Treading Lightly

Carbon capacitor manufacture is not dependent on the earth’s finite supply of lithium cobalt. No mining is required to acquire the carbon, the resulting cuttingedge construction is very light, and by splitting the power supply into two components, about 100kg can be spared compared with a battery-only system.

What is it?

A revolutionary new electricity storage system by French technology startup NaWa which uses nano carbon engineering to far exceed conventional capacitor performance. By coupling the high-efficiency units with more conventional lithium-ion batteries, the company has created a hybrid energy storage device with enormous potential for electric vehicles.

How does it work?

Conventional capacitors offer a superior charge and discharge rate compared with existing battery technology, but NaWa’s innovation uses pioneering carbon nano-tube technology to offer charging and discharging five times faster than the best conventional capacitors.

While batteries rely on a relatively slow chemical reaction to store and then recover electrical energy, the ultra-capacitors use vertically aligned carbon nano-tubes with a secret coating to physically separate protons and electrons without chemistry.

When required, the capacitors can release a surge of electricity up to 1000 times faster than a battery. Completing the system, a lithium-ion battery is paired with the capacitors to provide a high-density energy source albeit with a slower delivery rate.

Why does it matter?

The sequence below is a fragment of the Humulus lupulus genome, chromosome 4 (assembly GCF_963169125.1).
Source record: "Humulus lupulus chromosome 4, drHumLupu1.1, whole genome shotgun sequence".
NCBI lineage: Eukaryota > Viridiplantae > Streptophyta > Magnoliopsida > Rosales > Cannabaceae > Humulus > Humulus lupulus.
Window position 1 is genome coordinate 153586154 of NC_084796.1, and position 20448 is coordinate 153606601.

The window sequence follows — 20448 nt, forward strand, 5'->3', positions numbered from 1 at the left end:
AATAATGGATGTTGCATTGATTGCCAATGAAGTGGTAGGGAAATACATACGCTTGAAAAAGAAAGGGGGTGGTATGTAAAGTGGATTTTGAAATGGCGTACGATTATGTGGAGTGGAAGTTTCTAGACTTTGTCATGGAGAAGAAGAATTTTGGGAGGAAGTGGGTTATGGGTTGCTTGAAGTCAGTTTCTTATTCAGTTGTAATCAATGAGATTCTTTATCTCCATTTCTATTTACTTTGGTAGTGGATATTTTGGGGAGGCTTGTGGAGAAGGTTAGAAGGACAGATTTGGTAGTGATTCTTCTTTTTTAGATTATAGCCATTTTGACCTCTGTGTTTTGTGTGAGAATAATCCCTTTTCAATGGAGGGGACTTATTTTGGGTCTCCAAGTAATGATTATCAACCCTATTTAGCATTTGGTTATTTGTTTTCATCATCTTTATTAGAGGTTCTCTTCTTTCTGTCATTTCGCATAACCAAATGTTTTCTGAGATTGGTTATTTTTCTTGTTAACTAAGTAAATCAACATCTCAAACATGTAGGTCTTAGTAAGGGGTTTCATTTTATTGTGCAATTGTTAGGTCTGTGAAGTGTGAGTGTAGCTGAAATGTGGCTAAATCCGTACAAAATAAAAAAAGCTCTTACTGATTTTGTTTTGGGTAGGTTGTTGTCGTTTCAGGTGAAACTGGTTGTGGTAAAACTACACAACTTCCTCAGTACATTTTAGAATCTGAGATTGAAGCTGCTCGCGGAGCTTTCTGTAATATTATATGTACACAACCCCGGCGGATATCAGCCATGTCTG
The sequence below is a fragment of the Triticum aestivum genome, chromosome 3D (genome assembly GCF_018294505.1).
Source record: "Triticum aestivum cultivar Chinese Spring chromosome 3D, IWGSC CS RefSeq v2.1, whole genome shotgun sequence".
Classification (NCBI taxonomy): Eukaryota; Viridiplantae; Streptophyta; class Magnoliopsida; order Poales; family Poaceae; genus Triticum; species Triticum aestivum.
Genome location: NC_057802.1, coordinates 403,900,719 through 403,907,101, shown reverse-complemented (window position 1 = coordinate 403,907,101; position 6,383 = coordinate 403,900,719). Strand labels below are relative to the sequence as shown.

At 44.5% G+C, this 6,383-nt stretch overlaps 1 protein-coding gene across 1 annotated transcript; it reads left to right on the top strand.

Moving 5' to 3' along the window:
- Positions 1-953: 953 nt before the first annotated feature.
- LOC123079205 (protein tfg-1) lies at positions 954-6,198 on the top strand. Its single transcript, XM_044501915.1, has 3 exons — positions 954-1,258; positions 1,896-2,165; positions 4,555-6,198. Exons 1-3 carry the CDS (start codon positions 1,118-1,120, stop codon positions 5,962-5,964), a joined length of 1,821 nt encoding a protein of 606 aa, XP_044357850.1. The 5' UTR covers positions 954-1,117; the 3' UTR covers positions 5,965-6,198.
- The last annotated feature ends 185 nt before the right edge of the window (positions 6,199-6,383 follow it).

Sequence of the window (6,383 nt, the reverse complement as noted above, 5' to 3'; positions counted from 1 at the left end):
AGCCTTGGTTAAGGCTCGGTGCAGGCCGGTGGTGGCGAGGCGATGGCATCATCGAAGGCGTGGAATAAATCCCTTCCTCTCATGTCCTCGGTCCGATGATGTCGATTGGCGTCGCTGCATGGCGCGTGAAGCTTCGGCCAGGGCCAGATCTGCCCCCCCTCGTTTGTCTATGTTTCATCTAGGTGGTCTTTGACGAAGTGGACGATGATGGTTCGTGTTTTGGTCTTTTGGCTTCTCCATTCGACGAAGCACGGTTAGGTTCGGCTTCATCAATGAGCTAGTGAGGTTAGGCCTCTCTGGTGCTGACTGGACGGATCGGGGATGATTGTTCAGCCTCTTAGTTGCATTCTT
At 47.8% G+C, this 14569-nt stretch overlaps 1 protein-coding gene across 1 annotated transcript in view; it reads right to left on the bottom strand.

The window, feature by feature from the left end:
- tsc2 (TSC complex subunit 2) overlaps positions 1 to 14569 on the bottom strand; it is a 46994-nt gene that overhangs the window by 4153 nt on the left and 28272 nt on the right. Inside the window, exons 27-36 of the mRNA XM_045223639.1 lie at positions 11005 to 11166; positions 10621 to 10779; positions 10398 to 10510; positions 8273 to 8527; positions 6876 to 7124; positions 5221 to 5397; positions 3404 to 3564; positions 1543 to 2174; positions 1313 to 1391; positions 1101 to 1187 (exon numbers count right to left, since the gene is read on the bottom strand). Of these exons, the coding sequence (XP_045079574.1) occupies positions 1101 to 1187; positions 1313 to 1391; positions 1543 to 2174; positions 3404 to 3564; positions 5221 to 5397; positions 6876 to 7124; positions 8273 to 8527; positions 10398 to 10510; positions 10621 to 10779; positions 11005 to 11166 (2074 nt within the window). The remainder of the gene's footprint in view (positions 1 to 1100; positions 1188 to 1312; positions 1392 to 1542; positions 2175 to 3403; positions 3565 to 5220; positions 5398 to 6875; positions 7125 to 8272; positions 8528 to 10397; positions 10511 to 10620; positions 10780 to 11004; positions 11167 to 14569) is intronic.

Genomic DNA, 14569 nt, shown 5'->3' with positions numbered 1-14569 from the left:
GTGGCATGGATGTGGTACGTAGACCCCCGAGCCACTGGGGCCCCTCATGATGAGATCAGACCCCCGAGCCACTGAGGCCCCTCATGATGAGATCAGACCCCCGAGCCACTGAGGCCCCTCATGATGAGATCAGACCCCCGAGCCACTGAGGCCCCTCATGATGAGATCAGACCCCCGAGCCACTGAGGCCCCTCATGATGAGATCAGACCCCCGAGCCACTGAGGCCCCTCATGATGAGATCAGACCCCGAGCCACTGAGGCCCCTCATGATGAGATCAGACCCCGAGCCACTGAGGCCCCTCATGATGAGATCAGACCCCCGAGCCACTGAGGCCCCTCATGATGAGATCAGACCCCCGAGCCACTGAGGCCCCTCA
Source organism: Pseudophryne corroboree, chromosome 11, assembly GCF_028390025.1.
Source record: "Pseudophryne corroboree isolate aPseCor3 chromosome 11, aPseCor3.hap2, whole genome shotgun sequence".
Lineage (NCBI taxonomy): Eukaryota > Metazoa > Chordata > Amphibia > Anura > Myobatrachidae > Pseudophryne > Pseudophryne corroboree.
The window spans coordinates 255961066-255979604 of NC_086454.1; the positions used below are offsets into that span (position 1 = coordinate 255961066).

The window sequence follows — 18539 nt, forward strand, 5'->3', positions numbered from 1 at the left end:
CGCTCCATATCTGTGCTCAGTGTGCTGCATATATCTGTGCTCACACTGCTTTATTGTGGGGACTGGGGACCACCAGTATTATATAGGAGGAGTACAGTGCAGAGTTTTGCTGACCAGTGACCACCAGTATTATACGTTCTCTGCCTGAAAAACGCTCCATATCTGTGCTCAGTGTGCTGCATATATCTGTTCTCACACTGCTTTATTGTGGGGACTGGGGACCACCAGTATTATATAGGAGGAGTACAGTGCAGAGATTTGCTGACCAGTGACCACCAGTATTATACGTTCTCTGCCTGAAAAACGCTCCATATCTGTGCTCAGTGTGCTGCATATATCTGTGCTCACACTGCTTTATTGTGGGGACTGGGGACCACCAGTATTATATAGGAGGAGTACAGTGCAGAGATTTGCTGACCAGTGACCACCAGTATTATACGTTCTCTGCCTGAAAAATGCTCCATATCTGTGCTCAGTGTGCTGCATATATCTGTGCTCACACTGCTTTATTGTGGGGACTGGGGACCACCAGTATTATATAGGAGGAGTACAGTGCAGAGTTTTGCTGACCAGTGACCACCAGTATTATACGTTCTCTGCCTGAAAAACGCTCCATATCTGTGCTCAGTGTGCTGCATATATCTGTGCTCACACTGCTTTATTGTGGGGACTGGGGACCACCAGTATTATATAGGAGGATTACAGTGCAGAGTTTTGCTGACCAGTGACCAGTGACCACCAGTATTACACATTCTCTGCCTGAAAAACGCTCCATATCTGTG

The potential EV benefits are extensive, starting with an extremely fast charge rate. Battery-powered EV manufacturers battle to compete with the three minutes it takes to fill an internal combustion vehicle’s fuel tank, but a capacitor bank can be fully charged in as little as 10 seconds. Similarly rapid discharging allows the capacitors to deliver huge power to electric motors for potent performance.

The discharging process does not create heat, which EV engineers struggle to dissipate from battery systems, resulting in a more efficient and lighter system, and the process can be cycled a million times, says NaWa.

There are efficiency advantages for regenerative braking too. Lithium batteries can only capture about 20 percent of the electricity generated by a motor under braking, but the carbon capacitors allow 450 percent better recuperation of the vehicle’s kinetic energy. That means less waste and greater range.

There are disadvantages to capacitors however. Firstly, their energy density is only about 25 percent that of lithium batteries and they are poor at storing energy for long periods of time. Park your fully charged car and it will be flat in less than a week.

That’s where the hybrid battery comes in. The more conventional battery would provide a high density, low release rate energy supply for long range driving, but it could also gradually top up the massive power of the capacitors for peak performance in short bursts.

Think of the battery as a conventional petrol tank while the capacitor is a nitrous oxide bottle that can be topped up on the move.